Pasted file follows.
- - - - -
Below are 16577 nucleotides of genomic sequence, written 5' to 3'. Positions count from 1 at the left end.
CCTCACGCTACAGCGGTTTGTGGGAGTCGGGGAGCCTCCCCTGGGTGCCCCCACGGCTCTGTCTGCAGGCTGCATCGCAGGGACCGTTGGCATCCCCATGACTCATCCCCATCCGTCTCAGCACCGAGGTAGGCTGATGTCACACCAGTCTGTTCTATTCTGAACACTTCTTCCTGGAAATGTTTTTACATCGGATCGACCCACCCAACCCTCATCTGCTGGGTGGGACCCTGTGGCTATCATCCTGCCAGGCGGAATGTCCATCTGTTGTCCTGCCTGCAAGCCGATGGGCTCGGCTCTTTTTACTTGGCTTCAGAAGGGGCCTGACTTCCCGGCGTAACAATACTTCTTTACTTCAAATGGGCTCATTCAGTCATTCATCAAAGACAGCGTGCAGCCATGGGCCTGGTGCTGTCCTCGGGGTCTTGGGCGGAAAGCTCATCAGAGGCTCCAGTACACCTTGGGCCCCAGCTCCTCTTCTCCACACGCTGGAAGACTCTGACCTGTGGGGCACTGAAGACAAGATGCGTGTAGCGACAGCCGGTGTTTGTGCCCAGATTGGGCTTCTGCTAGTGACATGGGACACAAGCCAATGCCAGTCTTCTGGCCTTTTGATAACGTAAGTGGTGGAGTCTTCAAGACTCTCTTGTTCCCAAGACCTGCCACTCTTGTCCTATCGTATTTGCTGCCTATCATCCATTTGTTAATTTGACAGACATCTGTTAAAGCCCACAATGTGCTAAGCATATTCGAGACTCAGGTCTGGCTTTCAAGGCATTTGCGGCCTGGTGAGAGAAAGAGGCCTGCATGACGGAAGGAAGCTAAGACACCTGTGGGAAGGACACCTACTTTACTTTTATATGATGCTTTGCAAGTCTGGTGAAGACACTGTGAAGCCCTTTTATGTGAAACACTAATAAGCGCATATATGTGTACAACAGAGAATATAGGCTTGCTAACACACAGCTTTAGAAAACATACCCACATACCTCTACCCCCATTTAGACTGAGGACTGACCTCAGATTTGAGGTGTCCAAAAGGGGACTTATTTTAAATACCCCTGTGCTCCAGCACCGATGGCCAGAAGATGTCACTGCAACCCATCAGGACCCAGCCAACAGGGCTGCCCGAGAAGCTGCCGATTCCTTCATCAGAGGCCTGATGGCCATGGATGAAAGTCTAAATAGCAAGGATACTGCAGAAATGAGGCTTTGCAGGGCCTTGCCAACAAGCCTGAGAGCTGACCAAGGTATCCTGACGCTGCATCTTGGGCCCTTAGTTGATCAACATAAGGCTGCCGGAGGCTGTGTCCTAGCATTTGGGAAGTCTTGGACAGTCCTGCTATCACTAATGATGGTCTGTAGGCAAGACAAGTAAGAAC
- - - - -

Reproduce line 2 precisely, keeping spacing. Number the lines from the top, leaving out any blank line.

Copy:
CCTCACGCTACAGCGGTTTGTGGGAGTCGGGGAGCCTCCCCTGGGTGCCCCCACGGCTCTGTCTGCAGGCTGCATCGCAGGGACCGTTGGCATCCCCATGACTCATCCCCATCCGTCTCAGCACCGAGGTAGGCTGATGTCACACCAGTCTGTTCTATTCTGAACACTTCTTCCTGGAAATGTTTTTACATCGGATCGACCCACCCAACCCTCATCTGCTGGGTGGGACCCTGTGGCTATCATCCTGCCAGGCGGAATGTCCATCTGTTGTCCTGCCTGCAAGCCGATGGGCTCGGCTCTTTTTACTTGGCTTCAGAAGGGGCCTGACTTCCCGGCGTAACAATACTTCTTTACTTCAAATGGGCTCATTCAGTCATTCATCAAAGACAGCGTGCAGCCATGGGCCTGGTGCTGTCCTCGGGGTCTTGGGCGGAAAGCTCATCAGAGGCTCCAGTACACCTTGGGCCCCAGCTCCTCTTCTCCACACGCTGGAAGACTCTGACCTGTGGGGCACTGAAGACAAGATGCGTGTAGCGACAGCCGGTGTTTGTGCCCAGATTGGGCTTCTGCTAGTGACATGGGACACAAGCCAATGCCAGTCTTCTGGCCTTTTGATAACGTAAGTGGTGGAGTCTTCAAGACTCTCTTGTTCCCAAGACCTGCCACTCTTGTCCTATCGTATTTGCTGCCTATCATCCATTTGTTAATTTGACAGACATCTGTTAAAGCCCACAATGTGCTAAGCATATTCGAGACTCAGGTCTGGCTTTCAAGGCATTTGCGGCCTGGTGAGAGAAAGAGGCCTGCATGACGGAAGGAAGCTAAGACACCTGTGGGAAGGACACCTACTTTACTTTTATATGATGCTTTGCAAGTCTGGTGAAGACACTGTGAAGCCCTTTTATGTGAAACACTAATAAGCGCATATATGTGTACAACAGAGAATATAGGCTTGCTAACACACAGCTTTAGAAAACATACCCACATACCTCTACCCCCATTTAGACTGAGGACTGACCTCAGATTTGAGGTGTCCAAAAGGGGACTTATTTTAAATACCCCTGTGCTCCAGCACCGATGGCCAGAAGATGTCACTGCAACCCATCAGGACCCAGCCAACAGGGCTGCCCGAGAAGCTGCCGATTCCTTCATCAGAGGCCTGATGGCCATGGATGAAAGTCTAAATAGCAAGGATACTGCAGAAATGAGGCTTTGCAGGGCCTTGCCAACAAGCCTGAGAGCTGACCAAGGTATCCTGACGCTGCATCTTGGGCCCTTAGTTGATCAACATAAGGCTGCCGGAGGCTGTGTCCTAGCATTTGGGAAGTCTTGGACAGTCCTGCTATCACTAATGATGGTCTGTAGGCAAGACAAGTAAGAAC